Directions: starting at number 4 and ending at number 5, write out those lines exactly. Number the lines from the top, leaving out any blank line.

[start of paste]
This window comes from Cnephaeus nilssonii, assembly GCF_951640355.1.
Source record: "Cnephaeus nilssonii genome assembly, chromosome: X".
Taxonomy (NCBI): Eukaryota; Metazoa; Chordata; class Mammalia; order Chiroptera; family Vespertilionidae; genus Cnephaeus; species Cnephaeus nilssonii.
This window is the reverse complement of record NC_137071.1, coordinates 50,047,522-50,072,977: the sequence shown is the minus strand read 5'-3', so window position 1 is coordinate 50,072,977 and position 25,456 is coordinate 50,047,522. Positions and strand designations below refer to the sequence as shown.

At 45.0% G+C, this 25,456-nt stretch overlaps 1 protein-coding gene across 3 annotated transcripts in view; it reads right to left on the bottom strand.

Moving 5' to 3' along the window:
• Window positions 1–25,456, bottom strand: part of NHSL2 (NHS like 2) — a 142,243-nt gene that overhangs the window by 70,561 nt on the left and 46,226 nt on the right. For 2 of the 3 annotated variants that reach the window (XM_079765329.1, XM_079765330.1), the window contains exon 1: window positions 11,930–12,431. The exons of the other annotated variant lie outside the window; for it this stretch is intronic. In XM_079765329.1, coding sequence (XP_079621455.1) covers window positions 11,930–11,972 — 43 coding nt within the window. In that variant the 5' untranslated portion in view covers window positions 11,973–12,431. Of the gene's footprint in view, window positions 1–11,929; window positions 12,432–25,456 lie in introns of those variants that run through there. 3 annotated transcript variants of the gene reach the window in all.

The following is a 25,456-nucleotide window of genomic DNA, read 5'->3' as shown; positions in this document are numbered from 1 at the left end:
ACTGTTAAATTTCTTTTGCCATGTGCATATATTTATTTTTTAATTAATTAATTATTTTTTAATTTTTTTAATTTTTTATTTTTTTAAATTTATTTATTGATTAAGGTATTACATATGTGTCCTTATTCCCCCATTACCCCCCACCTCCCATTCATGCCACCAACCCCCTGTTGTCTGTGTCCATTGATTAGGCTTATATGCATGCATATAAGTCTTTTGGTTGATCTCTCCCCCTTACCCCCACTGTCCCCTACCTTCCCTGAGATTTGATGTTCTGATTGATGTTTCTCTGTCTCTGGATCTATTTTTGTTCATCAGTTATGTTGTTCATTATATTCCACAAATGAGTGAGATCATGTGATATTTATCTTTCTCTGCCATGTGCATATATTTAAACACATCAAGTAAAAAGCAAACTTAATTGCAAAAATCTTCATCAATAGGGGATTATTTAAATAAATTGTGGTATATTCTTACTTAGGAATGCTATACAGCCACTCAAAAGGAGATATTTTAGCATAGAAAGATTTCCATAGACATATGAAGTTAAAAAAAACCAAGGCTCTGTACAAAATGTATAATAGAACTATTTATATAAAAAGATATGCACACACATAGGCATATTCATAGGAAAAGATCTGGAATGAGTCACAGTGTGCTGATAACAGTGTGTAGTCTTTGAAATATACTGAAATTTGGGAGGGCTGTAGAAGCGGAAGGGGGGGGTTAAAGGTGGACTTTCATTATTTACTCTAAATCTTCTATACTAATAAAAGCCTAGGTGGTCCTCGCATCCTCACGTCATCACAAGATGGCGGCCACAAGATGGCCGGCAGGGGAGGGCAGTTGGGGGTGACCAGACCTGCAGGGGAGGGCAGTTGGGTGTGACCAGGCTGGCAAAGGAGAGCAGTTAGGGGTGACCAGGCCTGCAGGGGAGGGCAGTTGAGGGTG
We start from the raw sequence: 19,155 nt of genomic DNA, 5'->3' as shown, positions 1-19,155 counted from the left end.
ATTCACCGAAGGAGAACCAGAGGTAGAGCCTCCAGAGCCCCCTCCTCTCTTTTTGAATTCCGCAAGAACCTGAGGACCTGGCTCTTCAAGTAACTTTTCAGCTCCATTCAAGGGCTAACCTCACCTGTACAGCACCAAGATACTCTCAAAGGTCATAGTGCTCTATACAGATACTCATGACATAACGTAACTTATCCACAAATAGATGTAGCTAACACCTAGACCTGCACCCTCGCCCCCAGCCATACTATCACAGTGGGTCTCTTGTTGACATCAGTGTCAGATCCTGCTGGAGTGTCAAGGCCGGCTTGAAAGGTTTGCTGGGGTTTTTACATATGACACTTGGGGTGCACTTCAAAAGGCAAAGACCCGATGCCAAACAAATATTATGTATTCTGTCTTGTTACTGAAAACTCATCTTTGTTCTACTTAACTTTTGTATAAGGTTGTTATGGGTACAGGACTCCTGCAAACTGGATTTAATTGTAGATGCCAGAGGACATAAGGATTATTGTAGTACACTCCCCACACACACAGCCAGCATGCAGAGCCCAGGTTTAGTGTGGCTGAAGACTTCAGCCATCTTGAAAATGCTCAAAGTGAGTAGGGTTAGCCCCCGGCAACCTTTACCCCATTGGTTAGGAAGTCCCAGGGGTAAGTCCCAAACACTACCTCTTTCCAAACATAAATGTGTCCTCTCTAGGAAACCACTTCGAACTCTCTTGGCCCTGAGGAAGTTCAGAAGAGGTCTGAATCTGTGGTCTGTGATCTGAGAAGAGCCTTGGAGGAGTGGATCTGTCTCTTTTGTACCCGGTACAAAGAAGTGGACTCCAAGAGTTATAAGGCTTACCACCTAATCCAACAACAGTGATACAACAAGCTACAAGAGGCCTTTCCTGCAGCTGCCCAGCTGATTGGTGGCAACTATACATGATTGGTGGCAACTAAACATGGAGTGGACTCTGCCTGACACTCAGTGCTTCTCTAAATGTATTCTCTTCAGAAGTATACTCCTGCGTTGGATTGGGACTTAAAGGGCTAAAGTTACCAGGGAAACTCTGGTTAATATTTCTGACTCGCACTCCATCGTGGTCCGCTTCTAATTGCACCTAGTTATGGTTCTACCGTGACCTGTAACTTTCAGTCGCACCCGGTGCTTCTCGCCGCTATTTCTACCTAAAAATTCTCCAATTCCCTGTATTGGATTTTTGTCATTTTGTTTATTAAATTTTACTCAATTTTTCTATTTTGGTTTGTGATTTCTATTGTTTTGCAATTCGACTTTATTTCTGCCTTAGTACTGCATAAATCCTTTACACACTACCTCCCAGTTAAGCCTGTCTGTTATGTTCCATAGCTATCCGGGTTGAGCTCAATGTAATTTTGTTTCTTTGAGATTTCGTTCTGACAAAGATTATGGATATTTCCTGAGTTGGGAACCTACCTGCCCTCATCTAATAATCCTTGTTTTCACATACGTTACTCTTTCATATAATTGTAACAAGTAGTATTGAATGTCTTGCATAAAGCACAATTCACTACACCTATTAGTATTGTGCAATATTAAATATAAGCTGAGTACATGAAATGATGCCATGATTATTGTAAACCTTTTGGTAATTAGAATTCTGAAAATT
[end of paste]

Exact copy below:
This window is the reverse complement of record NC_137071.1, coordinates 50,047,522-50,072,977: the sequence shown is the minus strand read 5'-3', so window position 1 is coordinate 50,072,977 and position 25,456 is coordinate 50,047,522. Positions and strand designations below refer to the sequence as shown.

At 45.0% G+C, this 25,456-nt stretch overlaps 1 protein-coding gene across 3 annotated transcripts in view; it reads right to left on the bottom strand.